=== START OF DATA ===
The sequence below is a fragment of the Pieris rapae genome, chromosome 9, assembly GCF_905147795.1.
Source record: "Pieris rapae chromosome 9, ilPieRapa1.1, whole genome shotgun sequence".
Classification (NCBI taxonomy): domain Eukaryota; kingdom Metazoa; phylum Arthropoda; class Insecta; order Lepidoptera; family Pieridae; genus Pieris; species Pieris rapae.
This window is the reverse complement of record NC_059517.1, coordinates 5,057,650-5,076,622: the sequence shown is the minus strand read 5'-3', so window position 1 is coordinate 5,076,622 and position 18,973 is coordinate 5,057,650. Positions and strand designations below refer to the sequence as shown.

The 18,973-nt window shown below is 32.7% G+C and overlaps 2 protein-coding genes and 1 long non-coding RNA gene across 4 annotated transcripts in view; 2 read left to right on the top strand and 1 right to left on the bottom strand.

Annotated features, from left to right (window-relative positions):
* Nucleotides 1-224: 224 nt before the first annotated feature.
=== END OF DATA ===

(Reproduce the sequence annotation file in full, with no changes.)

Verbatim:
The sequence below is a fragment of the Pieris rapae genome, chromosome 9, assembly GCF_905147795.1.
Source record: "Pieris rapae chromosome 9, ilPieRapa1.1, whole genome shotgun sequence".
Classification (NCBI taxonomy): domain Eukaryota; kingdom Metazoa; phylum Arthropoda; class Insecta; order Lepidoptera; family Pieridae; genus Pieris; species Pieris rapae.
This window is the reverse complement of record NC_059517.1, coordinates 5,057,650-5,076,622: the sequence shown is the minus strand read 5'-3', so window position 1 is coordinate 5,076,622 and position 18,973 is coordinate 5,057,650. Positions and strand designations below refer to the sequence as shown.

The 18,973-nt window shown below is 32.7% G+C and overlaps 2 protein-coding genes and 1 long non-coding RNA gene across 4 annotated transcripts in view; 2 read left to right on the top strand and 1 right to left on the bottom strand.

Annotated features, from left to right (window-relative positions):
* Nucleotides 1-224: 224 nt before the first annotated feature.